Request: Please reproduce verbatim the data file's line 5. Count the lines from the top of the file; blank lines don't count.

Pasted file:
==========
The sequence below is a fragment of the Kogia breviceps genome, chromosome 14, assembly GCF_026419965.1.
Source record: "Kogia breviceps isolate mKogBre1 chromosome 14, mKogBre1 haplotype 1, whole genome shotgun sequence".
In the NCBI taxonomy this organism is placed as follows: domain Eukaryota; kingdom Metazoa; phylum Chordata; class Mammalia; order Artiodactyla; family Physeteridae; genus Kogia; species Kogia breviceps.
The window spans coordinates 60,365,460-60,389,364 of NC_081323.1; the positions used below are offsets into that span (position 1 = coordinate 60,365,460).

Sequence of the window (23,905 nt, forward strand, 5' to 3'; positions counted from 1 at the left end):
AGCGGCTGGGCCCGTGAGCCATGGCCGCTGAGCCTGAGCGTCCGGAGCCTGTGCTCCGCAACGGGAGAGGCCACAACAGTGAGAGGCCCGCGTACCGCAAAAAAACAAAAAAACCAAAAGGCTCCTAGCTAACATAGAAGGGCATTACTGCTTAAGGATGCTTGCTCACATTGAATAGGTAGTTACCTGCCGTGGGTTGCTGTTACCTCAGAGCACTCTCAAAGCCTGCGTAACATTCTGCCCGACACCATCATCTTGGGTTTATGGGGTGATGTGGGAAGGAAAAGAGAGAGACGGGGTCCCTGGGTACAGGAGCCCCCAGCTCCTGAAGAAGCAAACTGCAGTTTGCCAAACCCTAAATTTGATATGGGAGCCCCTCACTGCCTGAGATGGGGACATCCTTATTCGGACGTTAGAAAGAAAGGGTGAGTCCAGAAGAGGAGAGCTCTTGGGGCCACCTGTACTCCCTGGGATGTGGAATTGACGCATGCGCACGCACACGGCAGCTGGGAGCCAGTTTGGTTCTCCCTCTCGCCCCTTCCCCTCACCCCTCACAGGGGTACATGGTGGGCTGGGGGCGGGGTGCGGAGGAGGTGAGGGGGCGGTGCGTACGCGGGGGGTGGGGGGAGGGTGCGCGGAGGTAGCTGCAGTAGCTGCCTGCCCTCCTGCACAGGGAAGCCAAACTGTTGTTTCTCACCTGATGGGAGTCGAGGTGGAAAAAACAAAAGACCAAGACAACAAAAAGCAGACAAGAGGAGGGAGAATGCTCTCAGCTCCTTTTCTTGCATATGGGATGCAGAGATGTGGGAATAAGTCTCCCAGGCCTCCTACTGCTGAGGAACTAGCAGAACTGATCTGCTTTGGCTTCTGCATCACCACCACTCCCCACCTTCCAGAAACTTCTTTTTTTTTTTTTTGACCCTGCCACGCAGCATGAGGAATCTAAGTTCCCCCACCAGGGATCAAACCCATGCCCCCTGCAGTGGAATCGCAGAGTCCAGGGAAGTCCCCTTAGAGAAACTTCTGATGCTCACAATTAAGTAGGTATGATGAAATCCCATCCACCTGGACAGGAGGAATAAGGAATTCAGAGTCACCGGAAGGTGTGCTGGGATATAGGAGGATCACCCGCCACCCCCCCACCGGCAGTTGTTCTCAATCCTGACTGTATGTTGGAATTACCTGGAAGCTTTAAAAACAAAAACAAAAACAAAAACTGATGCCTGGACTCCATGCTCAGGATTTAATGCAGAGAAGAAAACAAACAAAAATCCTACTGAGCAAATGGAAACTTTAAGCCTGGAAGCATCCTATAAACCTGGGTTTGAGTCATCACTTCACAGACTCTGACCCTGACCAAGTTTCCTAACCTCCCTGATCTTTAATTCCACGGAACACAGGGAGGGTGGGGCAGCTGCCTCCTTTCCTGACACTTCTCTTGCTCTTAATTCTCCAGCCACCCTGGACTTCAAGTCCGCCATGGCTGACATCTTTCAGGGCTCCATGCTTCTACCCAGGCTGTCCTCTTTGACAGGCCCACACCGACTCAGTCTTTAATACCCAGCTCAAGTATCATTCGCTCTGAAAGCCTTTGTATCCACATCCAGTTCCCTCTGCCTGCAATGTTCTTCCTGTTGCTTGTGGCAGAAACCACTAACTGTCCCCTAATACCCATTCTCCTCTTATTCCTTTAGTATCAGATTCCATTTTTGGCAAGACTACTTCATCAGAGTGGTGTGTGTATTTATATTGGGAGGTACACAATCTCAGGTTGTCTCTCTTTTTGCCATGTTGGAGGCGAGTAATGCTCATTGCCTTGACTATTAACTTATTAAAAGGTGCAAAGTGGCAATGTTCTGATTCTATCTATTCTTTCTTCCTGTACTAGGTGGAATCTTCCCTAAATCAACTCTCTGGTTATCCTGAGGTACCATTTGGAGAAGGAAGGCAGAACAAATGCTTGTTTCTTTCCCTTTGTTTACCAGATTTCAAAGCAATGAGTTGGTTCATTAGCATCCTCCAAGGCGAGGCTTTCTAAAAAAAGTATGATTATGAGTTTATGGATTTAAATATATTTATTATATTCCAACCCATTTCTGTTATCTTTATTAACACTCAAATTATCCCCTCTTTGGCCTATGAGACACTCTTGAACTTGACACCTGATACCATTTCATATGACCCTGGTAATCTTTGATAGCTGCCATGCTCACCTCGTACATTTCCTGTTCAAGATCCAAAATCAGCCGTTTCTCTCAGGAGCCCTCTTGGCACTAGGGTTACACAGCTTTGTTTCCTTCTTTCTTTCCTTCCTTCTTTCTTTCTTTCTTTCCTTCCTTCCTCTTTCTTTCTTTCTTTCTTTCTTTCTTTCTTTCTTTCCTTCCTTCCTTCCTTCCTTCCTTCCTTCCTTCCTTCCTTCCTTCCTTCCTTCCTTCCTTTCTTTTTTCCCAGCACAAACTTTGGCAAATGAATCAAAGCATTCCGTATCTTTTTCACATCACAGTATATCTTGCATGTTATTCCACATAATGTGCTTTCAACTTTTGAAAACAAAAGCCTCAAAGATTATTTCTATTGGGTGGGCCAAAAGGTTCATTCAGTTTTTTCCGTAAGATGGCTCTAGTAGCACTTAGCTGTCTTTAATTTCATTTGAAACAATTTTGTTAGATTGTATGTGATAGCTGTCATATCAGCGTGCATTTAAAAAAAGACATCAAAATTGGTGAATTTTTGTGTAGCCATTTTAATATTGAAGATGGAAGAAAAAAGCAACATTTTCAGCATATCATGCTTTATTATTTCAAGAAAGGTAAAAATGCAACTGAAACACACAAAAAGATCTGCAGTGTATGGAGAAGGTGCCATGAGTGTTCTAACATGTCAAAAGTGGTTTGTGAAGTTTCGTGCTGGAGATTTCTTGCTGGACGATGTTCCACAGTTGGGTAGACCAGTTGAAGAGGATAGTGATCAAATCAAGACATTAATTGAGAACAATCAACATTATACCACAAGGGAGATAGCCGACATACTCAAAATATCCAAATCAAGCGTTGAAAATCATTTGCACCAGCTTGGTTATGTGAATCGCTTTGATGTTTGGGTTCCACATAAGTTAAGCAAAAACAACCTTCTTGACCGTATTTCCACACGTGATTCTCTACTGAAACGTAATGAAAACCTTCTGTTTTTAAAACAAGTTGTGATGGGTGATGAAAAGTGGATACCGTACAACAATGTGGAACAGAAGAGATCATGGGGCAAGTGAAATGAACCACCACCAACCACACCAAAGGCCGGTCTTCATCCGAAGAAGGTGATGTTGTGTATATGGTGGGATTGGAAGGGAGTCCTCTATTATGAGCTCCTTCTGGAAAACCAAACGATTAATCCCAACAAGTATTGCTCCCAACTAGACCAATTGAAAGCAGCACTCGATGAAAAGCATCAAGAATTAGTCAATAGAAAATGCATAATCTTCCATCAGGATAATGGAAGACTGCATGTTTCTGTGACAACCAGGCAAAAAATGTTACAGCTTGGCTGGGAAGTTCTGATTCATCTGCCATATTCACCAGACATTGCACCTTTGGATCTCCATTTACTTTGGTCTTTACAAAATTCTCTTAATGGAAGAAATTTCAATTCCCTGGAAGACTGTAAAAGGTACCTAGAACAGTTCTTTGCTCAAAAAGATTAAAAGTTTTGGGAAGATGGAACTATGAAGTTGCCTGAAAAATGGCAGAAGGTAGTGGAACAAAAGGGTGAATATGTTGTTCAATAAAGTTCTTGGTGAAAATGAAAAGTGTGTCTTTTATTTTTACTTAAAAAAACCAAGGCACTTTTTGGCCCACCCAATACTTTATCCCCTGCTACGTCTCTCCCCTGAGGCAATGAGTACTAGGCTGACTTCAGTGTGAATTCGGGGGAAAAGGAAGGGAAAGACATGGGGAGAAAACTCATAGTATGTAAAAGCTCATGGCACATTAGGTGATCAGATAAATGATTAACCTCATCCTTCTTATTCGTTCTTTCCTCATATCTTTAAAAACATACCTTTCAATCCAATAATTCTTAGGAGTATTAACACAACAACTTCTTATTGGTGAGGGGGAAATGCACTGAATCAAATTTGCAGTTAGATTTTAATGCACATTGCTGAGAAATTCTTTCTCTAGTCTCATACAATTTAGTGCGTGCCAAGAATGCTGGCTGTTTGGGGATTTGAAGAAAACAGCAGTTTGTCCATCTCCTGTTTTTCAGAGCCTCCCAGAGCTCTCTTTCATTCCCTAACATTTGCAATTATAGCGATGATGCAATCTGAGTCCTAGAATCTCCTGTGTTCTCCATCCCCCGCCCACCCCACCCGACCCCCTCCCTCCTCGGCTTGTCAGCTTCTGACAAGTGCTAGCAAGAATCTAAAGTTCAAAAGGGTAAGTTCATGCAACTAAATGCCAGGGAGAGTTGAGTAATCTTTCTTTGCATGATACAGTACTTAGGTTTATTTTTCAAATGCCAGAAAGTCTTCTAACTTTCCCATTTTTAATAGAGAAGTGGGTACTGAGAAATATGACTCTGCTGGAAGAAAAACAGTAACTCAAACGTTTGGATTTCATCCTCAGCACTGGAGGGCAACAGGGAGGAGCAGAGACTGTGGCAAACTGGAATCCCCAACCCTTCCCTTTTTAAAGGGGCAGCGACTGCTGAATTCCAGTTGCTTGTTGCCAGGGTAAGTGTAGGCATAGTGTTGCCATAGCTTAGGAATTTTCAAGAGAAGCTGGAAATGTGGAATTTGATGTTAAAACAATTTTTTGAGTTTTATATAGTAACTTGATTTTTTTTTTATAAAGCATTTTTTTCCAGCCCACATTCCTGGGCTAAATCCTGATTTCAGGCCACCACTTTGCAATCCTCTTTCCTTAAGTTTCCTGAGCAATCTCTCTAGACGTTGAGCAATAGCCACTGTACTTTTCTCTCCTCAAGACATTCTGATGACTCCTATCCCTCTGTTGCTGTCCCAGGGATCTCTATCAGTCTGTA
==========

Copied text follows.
Sequence of the window (23,905 nt, forward strand, 5' to 3'; positions counted from 1 at the left end):